Morrison man arrested for possession of improvised explosive devices
DENVER – Richard Lawrence Sandberg, age 35, of Morrison, Colorado, was arrested this morning by Special Agents with the Bureau of Alcohol, Tobacco, Firearms and Explosives (ATF), United States Attorney John Walsh and ATF Special Agent in Charge Andrew Traver announced. Sandberg appeared in U.S. District Court this afternoon where he was advised of his rights and the charges pending against him. He is being held without bond pending a detention hearing. The detention hearing and a preliminary hearing is scheduled for January 29, 2013 at 10:00 a.m. before U.S. Magistrate Judge Michael Watanabe.
Because there was a likelihood of improvised explosive devices in the Sandberg home, ATF agents, working closely with the Jefferson County Sheriff’s Office cordoned off an area around the home while conducting their search. Agents ultimately removed multiple improvised explosive devices, which were taken to a remote location and rendered safe. Three different bomb squads assisted the ATF, including the Denver Police Department Bomb Squad, the Jefferson County Sheriff Bomb Squad and the Colorado Springs Regional Explosives Unit. All were at the scene this morning, documenting evidence and assisting in handling the devices.
According to the affidavit in support of the Criminal Complaint, the investigation began when a Denver Police detective learned from a confidential informant that an individual who possessed improvised explosive devices. The detective contacted ATF regarding this information. ATF, acting on this information, worked with the confidential informant to introduce an undercover agent to meet the subject, who turned out to be Richard Sandberg. After a number of phone conversations the undercover agent and the confidential informant went to Sandberg’s residence, where they were shown improvised explosive devices. Sandberg reportedly said he wanted to trade the devices for cocaine, or for $300 each.
During the meeting Sandberg made numerous threatening statements towards law enforcement and specifically ATF. He stated that he was a former Marine, which is when he learned how to build powerful explosive devices. At the conclusion of the meeting, Sandberg gave the undercover agent three devices, which contained explosive powder, a fuse and shrapnel in the form of stainless steel ball bearings. ATF confirmed that Sandberg was not allowed to possess such devices according to the National Firearms Registry.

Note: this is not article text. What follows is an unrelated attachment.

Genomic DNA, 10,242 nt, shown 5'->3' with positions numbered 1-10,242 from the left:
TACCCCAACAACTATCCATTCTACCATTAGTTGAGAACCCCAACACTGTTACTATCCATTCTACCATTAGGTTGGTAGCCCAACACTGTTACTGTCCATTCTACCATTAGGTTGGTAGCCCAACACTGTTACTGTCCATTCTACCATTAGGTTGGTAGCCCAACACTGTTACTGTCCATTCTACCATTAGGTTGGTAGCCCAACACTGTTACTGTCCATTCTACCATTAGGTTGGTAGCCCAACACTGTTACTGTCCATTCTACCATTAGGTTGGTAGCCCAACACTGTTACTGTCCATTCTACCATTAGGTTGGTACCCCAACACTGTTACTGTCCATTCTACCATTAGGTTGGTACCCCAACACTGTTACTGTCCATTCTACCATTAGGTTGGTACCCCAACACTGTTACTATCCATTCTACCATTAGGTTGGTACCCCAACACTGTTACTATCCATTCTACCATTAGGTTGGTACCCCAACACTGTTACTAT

“Improvised Explosive Devices – IEDs – are against federal law, and with good reason: They have no legitimate purpose, and put an entire neighborhood at risk,” said U.S. Attorney John Walsh. “Thanks to strong cooperation between state, local and federal law enforcement in this case, a person who built IEDs has been apprehended and those devices recovered and neutralized.”
“ATF agents, working closely with our local law enforcement partners, identified and arrested a potentially violent individual who was posing a significant danger to the community,” said ATF Special Agent in Charge, Andrew Traver. “Through this cooperative effort, we were able to remove numerous destructive devices and stop any further potential harm to the citizens of Morrison, Colorado.”
Sandberg is currently charged with one count of possession of a firearm (which includes explosive devices) which is not registered in the National Firearms Registration and Transfer Record. If convicted, the defendant faces not more than 10 years in federal prison, and a fine of not more than $250,000.
This case was investigated by ATF, the Denver Police Department and the Jefferson County Sheriff’s Office.
Sandberg is being prosecuted by Assistant U.S. Attorney Jeremy Sibert.
A Criminal Complaint is a probable cause charging document. Anyone accused of committing a federal felony crime has a Constitutional right to be indicted by a federal grand jury.
The charges contained in the indictment are allegations, and the defendant is presumed innocent unless and until proven guilty.